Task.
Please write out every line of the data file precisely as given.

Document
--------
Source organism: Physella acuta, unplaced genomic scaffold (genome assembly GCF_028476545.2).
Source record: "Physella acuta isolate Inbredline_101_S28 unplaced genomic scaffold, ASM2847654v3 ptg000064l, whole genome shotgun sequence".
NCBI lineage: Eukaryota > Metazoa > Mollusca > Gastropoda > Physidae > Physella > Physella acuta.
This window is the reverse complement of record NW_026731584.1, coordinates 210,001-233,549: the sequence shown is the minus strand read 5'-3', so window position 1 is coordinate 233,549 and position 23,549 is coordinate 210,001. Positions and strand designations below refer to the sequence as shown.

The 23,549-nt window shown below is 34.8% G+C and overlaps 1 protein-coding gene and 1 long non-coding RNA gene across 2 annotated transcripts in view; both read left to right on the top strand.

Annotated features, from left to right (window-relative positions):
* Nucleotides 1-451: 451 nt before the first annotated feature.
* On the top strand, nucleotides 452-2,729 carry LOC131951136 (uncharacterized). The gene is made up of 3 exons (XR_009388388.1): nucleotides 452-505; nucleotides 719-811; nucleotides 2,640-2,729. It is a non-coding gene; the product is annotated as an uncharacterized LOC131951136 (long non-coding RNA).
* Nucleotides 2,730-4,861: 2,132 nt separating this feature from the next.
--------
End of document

Source organism: Physella acuta, unplaced genomic scaffold (genome assembly GCF_028476545.2).
Source record: "Physella acuta isolate Inbredline_101_S28 unplaced genomic scaffold, ASM2847654v3 ptg000064l, whole genome shotgun sequence".
NCBI lineage: Eukaryota > Metazoa > Mollusca > Gastropoda > Physidae > Physella > Physella acuta.
This window is the reverse complement of record NW_026731584.1, coordinates 210,001-233,549: the sequence shown is the minus strand read 5'-3', so window position 1 is coordinate 233,549 and position 23,549 is coordinate 210,001. Positions and strand designations below refer to the sequence as shown.

The 23,549-nt window shown below is 34.8% G+C and overlaps 1 protein-coding gene and 1 long non-coding RNA gene across 2 annotated transcripts in view; both read left to right on the top strand.

Annotated features, from left to right (window-relative positions):
* Nucleotides 1-451: 451 nt before the first annotated feature.
* On the top strand, nucleotides 452-2,729 carry LOC131951136 (uncharacterized). The gene is made up of 3 exons (XR_009388388.1): nucleotides 452-505; nucleotides 719-811; nucleotides 2,640-2,729. It is a non-coding gene; the product is annotated as an uncharacterized LOC131951136 (long non-coding RNA).
* Nucleotides 2,730-4,861: 2,132 nt separating this feature from the next.